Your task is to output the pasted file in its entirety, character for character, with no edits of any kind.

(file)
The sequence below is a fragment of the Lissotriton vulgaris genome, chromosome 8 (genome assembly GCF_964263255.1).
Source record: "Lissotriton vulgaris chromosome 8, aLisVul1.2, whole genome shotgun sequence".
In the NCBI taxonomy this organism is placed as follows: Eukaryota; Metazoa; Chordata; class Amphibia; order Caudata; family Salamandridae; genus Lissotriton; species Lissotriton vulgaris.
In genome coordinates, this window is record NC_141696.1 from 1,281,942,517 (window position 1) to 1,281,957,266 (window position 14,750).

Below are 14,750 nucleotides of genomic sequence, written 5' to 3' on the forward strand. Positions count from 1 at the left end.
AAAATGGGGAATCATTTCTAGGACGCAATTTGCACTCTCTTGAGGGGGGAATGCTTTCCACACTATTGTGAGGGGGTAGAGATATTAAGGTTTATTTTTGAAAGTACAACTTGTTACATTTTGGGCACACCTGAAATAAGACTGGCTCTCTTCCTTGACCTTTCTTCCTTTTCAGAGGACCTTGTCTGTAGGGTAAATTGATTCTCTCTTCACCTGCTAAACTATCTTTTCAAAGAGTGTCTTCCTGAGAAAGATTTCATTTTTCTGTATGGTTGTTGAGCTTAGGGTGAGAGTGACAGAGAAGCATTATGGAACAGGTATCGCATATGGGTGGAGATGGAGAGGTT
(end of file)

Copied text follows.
The sequence below is a fragment of the Lissotriton vulgaris genome, chromosome 8 (genome assembly GCF_964263255.1).
Source record: "Lissotriton vulgaris chromosome 8, aLisVul1.2, whole genome shotgun sequence".
In the NCBI taxonomy this organism is placed as follows: Eukaryota; Metazoa; Chordata; class Amphibia; order Caudata; family Salamandridae; genus Lissotriton; species Lissotriton vulgaris.
In genome coordinates, this window is record NC_141696.1 from 1,281,942,517 (window position 1) to 1,281,957,266 (window position 14,750).

Below are 14,750 nucleotides of genomic sequence, written 5' to 3' on the forward strand. Positions count from 1 at the left end.
AAAATGGGGAATCATTTCTAGGACGCAATTTGCACTCTCTTGAGGGGGGAATGCTTTCCACACTATTGTGAGGGGGTAGAGATATTAAGGTTTATTTTTGAAAGTACAACTTGTTACATTTTGGGCACACCTGAAATAAGACTGGCTCTCTTCCTTGACCTTTCTTCCTTTTCAGAGGACCTTGTCTGTAGGGTAAATTGATTCTCTCTTCACCTGCTAAACTATCTTTTCAAAGAGTGTCTTCCTGAGAAAGATTTCATTTTTCTGTATGGTTGTTGAGCTTAGGGTGAGAGTGACAGAGAAGCATTATGGAACAGGTATCGCATATGGGTGGAGATGGAGAGGTT